A dorm instantly exposes you to other travelers without you needing to put in any effort. Many dorms organize activities and bar crawls, an easy and low-pressure way to meet other people, and great for introverts who may be a bit nervous or unsure.

If a hostel isn’t your thing, you could also try a homestay, especially through an organization like GoCambio, which connects you with hosts looking to learn from you in exchange for your room and board.

The Brits and I at Angkor Wat Siem Reap Cambodia

We all stayed at the same hostel in Siem Reap

What are your best tips for meeting people when traveling solo?

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How to Meet People While Traveling Solo



A short vacation in Thailand turned into a life abroad with a canceled ticket home. Nearly a decade later and after living in Bangkok, Rio de Janeiro, Puebla, and Puerto Vallarta, Steph is on to her next adventure and living back in beautiful, cosmopolitan Mexico City. She is living, traveling, and working (both as an expat therapist and an international health insurance representative) around the world to find the beautiful, inspirational, and interesting while sharing it with you!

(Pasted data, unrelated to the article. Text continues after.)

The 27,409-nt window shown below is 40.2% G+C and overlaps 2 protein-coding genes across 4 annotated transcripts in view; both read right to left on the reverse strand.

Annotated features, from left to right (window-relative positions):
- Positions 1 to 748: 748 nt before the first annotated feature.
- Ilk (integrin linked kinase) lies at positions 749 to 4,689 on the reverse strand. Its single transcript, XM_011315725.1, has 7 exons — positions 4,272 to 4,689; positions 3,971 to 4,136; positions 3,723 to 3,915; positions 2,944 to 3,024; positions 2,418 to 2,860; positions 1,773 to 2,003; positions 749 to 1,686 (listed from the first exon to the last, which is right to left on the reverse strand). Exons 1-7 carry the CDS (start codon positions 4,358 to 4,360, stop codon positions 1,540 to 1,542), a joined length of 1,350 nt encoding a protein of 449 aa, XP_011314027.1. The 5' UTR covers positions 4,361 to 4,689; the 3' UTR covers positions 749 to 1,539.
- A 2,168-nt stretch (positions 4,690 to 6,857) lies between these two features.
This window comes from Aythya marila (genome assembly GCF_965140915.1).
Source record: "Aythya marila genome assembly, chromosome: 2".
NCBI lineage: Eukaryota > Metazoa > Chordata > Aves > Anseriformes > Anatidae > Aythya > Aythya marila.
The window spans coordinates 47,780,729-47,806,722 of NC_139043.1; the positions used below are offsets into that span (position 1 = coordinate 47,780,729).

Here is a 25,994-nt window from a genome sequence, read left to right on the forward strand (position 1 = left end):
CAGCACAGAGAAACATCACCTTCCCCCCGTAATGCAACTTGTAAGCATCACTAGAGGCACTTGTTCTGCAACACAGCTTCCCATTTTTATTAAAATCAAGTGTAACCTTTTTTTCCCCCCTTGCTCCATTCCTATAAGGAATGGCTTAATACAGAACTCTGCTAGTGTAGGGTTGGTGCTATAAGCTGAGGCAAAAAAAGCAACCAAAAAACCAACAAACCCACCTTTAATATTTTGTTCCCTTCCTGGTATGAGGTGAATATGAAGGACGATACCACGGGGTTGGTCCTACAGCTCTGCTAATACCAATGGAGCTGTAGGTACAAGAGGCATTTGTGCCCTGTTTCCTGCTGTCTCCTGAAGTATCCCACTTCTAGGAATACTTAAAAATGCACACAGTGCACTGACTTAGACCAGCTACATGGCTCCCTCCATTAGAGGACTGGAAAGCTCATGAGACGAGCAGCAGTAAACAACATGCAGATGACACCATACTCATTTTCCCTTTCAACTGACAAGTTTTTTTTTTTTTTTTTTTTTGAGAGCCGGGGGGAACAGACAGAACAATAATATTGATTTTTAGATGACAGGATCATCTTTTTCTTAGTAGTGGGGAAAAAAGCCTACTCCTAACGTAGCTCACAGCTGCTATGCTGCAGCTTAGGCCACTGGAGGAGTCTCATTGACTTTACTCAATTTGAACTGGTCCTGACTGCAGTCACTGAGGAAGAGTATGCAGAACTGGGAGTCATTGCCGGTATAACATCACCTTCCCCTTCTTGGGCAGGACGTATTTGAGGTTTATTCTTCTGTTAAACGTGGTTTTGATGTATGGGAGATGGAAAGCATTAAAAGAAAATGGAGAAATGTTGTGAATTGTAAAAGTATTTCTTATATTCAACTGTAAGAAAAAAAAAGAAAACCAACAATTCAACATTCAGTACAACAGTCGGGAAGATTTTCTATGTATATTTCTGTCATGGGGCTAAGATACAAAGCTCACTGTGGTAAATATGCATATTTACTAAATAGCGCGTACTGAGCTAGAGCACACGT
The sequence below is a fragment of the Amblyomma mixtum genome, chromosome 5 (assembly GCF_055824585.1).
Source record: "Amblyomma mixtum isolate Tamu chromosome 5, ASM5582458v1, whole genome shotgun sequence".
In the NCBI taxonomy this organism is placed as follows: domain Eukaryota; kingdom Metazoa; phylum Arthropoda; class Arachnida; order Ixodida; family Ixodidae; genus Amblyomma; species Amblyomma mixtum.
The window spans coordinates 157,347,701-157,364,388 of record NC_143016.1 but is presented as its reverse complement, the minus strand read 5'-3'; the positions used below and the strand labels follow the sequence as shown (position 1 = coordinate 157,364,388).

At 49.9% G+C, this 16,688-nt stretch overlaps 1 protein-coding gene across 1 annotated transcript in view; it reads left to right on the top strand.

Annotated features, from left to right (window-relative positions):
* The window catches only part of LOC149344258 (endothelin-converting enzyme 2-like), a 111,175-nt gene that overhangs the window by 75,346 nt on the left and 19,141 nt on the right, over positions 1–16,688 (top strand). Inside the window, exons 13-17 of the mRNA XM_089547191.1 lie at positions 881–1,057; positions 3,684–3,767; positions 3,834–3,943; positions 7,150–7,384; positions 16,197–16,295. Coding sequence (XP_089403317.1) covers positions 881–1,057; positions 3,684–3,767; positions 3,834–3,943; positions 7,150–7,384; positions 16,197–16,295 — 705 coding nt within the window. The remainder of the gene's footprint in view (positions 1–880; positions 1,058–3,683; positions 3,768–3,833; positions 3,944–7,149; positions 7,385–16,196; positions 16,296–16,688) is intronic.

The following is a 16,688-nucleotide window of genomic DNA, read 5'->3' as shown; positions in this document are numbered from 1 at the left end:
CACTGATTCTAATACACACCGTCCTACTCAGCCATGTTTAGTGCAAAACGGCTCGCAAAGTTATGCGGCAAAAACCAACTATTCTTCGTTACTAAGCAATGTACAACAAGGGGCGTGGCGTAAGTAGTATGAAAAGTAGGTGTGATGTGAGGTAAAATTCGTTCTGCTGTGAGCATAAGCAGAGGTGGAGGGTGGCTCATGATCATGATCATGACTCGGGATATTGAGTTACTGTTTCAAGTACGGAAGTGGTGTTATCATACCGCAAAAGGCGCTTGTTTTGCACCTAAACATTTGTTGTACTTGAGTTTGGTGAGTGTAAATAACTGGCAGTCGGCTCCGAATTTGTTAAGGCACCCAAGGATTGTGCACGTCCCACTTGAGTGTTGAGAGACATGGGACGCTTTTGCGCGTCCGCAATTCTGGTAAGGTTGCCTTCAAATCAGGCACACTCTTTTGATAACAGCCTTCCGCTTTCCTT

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  1. October 27, 2015 / 8:36 pm

    Staying in hostels and going on group tours is always a sure-fire way to meet people, especially when you show interest in others around you. Having a few beers here and there doesn’t hurt either. Cheers for the cool post.

    • October 28, 2015 / 10:51 am

      Thanks so much! I usually opt for wine over beer (unless it’s Southeast Asian or Mexican beer, weirdly the only ones I like) but I agree completely! A bit of social lubrication/liquid courage tends to help get over the shyness barrier – as long as it isn’t too many.

  2. Ian
    January 25, 2016 / 5:07 pm

    I am more interested in meeting locals not other tourists. Sit in public squares. Smile, speak some of the local language.

    • January 25, 2016 / 5:19 pm

      This set of advice is definitely geared more towards meeting other travelers. Especially when traveling to multiple countries, and those with difficult languages, meeting other tourists can be a welcome reprieve from loneliness. I definitely don’t speak enough Thai, Khmer, Burmese, Bahasa Malay or Arabic to do anything more than count, so being able to have a conversation in English is enjoyable for me. It’s also nice to be able to commiserate or celebrate with someone traveling a similar route.

      “How to Meet Locals” should be another article 🙂